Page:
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This is a longer article, but it addresses the main concern of interior design: people.
That’s what interior design is all about. While it seems that the goal in design is to create a beautiful space, in reality, if it isn’t functional, it doesn’t really matter how beautiful it is. Fortunately, with a little planning you can have both.
Interior design is above all a human endeavor and the basis for planning any space is comfort. And what works for one person or family may not work for another. Therefore, the needs of all those living in the household must be accounted for. That is the designer’s most important job and whether you are doing the design yourself or you hire a professional the same questions must be asked.
• Who will live in the home, in what manner, and for how long?
• What are their psychological responses to people, space and color?
• What are their aesthetic likes and dislikes?
• What resources are available?
While it may seem obvious that the number and relationships of the people who make up the household will be the primary factor in designing the home, there’s more to it than you might suspect. Let’s face it, families have certainly changed over the last century.
Anthropologist Paul Bohannan defines the household as “…a group of people who live together and form a functioning domestic unit.” Today’s families may include the following:
• a single person
• two or more unrelated people
• two or more blood relations
• a married couple
• a non-married couple
• a nuclear family (husband, wife, children)
• an extended family (a nuclear family plus, grandparents, uncles, aunts, children)
• two or more nuclear families living together
• a commune
This basic household structure may be further broadened by:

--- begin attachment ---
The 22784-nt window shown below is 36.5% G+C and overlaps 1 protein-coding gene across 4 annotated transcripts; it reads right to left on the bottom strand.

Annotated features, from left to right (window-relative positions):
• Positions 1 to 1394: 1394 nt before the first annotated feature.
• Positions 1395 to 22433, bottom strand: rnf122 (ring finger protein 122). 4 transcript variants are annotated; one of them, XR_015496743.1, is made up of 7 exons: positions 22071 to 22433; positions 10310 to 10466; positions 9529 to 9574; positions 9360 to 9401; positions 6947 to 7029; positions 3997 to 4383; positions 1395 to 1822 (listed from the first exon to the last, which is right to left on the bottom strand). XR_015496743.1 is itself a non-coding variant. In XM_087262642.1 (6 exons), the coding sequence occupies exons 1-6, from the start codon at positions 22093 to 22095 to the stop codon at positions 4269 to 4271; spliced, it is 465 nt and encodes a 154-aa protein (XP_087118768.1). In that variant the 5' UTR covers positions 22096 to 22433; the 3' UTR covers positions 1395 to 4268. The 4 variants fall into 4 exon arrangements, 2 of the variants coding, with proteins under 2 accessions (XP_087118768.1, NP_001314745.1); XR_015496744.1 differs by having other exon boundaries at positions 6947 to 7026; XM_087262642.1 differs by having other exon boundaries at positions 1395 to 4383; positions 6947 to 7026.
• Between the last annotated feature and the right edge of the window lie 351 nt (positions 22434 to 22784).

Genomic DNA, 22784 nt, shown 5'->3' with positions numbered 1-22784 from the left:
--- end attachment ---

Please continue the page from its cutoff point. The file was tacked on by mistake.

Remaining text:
• live-in help
• short-term guests
• long-term guests
• family pets
While planning a home, some attempt must be made to answer the needs of all members of your family – no easy task at times when you consider just how far out your extended family may be.
How your family approaches life defines your individual life style. The most important ingredient of life style that will influence the design of your home is the personal concept of what a home should be. The following questions may help define your life style:
• Is your family outgoing and people oriented or quiet and private?
• Is your home just a place to sleep and eat or is most of your time spent there, filled with everyday activities?
• Does the family watch television a lot, listen to music, work there, participate in hobbies and games?
You will need to ask these questions and then find ways to accommodate all these activities.
Another consideration is how much time you want to spend on maintenance. Provisions for household tasks to be done with as little fuss as possible need to be made. If you are in the early planning stages, know just what tasks must be accommodated in the home and plan for them, such as a craft or sewing space.
Finally, character of the space is important. It can be formal or informal, geared to entertaining or to basic family activities, contemporary or traditional or eclectic – simple or complex, the character of a space will influence those who live there.
If you are in the process of designing a space, give thought to all these considerations, so that the needs of the people in your home will be met.